• ... that a photograph of Che Guevara has been called the most famous in the world?
  • ... that the temperature inside the nest of a saltwater crocodile determines whether the baby crocodiles will be male or female?
  • ... that the kilogram is now the only metric unit which is defined by referring to an object?
  • ... that Sudan has more land than any other country in Africa?

    12:56, 26 March 2010 (UTC)

  • ... that it is thought that writer Frances Burney (pictured) had a form of dyslexia?
  • ... that chess is an important national pastime in Russia?
  • ... that the hagfish has four hearts and two brains, vomits slime, and can tie itself into a knot?
  • ... that the 1910 Cuba hurricane was first thought to be two hurricanes?
  • ... that Bobby Dodd is one of only three people to be elected into the College Football Hall of Fame as both a player and a coach?

    17:06, 31 March 2010 (UTC)

  • ... that when Davy Crockett (pictured) was a child, he ran away from home so his father would not punish him for skipping school?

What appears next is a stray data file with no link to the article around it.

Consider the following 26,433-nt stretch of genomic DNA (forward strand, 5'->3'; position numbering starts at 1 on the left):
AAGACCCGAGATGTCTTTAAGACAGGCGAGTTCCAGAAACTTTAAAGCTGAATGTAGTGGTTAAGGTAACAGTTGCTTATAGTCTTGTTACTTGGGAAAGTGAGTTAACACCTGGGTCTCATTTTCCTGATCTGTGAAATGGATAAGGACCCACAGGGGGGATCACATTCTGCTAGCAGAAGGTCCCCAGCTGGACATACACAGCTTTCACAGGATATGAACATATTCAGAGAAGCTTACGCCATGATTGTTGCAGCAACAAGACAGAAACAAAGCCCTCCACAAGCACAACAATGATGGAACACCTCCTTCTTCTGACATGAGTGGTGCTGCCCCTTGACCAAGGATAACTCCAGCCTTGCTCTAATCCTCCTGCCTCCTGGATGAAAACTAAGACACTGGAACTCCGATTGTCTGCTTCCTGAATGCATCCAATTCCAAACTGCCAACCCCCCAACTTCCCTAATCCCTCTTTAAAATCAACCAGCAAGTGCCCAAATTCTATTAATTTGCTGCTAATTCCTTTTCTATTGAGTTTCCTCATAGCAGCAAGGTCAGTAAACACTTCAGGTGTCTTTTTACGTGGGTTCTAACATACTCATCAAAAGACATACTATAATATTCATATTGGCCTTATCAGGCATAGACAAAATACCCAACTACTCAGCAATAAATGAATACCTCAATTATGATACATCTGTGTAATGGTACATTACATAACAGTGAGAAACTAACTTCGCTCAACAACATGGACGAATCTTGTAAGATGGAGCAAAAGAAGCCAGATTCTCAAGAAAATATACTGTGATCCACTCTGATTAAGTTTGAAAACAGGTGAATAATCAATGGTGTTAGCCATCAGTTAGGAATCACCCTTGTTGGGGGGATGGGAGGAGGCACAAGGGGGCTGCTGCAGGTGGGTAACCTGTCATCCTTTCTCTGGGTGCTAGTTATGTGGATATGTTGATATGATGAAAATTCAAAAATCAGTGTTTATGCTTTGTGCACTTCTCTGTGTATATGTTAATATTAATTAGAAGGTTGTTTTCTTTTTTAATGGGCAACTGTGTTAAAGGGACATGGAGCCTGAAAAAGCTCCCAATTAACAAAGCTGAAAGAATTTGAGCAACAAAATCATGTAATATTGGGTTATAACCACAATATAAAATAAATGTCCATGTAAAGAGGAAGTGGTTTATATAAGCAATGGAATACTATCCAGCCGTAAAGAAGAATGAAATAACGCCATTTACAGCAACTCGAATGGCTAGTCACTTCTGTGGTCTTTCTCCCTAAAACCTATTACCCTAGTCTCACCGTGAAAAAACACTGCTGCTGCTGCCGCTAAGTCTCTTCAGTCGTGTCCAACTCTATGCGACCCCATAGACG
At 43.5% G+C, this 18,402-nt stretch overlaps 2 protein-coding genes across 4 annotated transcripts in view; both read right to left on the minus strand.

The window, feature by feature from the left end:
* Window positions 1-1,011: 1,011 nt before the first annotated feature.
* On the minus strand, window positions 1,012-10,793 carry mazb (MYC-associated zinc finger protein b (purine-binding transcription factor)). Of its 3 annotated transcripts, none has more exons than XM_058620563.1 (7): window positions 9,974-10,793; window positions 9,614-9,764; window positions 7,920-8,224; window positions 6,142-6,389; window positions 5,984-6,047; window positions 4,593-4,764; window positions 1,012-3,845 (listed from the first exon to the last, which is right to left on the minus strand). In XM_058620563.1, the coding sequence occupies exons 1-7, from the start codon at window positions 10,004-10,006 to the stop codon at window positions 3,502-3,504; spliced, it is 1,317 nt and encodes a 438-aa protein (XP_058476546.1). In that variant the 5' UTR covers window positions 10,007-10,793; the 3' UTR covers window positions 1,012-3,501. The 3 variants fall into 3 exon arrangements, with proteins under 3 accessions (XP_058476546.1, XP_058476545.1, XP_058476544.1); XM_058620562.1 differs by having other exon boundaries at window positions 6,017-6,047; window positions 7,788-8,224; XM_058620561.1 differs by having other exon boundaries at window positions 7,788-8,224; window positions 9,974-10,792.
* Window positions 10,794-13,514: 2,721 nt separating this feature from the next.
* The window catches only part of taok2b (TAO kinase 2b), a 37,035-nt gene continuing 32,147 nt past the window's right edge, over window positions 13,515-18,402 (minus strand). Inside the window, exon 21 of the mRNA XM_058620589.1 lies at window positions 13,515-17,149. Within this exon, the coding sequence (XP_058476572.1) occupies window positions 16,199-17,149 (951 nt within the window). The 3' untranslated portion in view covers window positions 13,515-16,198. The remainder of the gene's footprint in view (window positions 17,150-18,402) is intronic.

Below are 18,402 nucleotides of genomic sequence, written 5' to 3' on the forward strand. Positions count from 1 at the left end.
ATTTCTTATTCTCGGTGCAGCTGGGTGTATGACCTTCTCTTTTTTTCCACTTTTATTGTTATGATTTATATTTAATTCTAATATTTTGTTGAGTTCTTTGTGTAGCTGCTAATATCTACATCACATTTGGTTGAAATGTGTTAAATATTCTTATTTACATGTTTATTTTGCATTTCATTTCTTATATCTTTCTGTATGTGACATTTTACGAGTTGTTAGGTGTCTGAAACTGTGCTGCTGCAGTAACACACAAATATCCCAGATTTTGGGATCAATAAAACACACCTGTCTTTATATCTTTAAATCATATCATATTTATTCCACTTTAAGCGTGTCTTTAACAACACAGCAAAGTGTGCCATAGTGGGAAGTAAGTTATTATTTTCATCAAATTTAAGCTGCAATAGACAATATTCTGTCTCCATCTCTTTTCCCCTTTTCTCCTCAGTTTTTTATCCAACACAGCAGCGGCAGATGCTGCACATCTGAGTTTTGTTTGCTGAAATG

• ... that the oldest known description of a surgical treatment of cancer is dated to about 1600 BC?
  • ... that Magnus Carlsen, at 19, is the youngest chess player to be ranked first in the world?
  • ... that the New York Yankees have won 27 World Series championships, the most of any team in Major League Baseball?
  • ... that phosgene, which was the cause of many deaths by poison gas in the First World War, is still used in chemistry today?

    08:09, 6 April 2010 (UTC)

  • ... that after he burnt Joan of Arc (pictured), executioner Geoffroy Therage said that he "...greatly feared to be damned"?
  • ... that when you have a nosebleed, it is better to tilt your head forward than backwards?
  • ... that Rise Against was first formed with the name "Transistor Revolt"?
  • ... that every year, about 25,000 people look for medical help because of painful bites from fire ants?
  • ... that butterflies do not see as many colors as humans?

    16:06, 13 April 2010 (UTC)

  • ... that Alexander Alekhine (pictured) was the only World Chess Champion to die holding the title?
  • ... that castoreum was thought by the Romans to cause an abortion?
  • ... that the word pornography is a combination of the Greek words for prostitute and writing?
  • ... that since 1815, Switzerland, a neutral country, has not taken sides in wars?
  • ... that at the time it was built, MesseTurm was the tallest building in Europe?

    09:53, 18 April 2010 (UTC)

  • ... that the traffic sign of Fucking, Austria (pictured) is often stolen by people?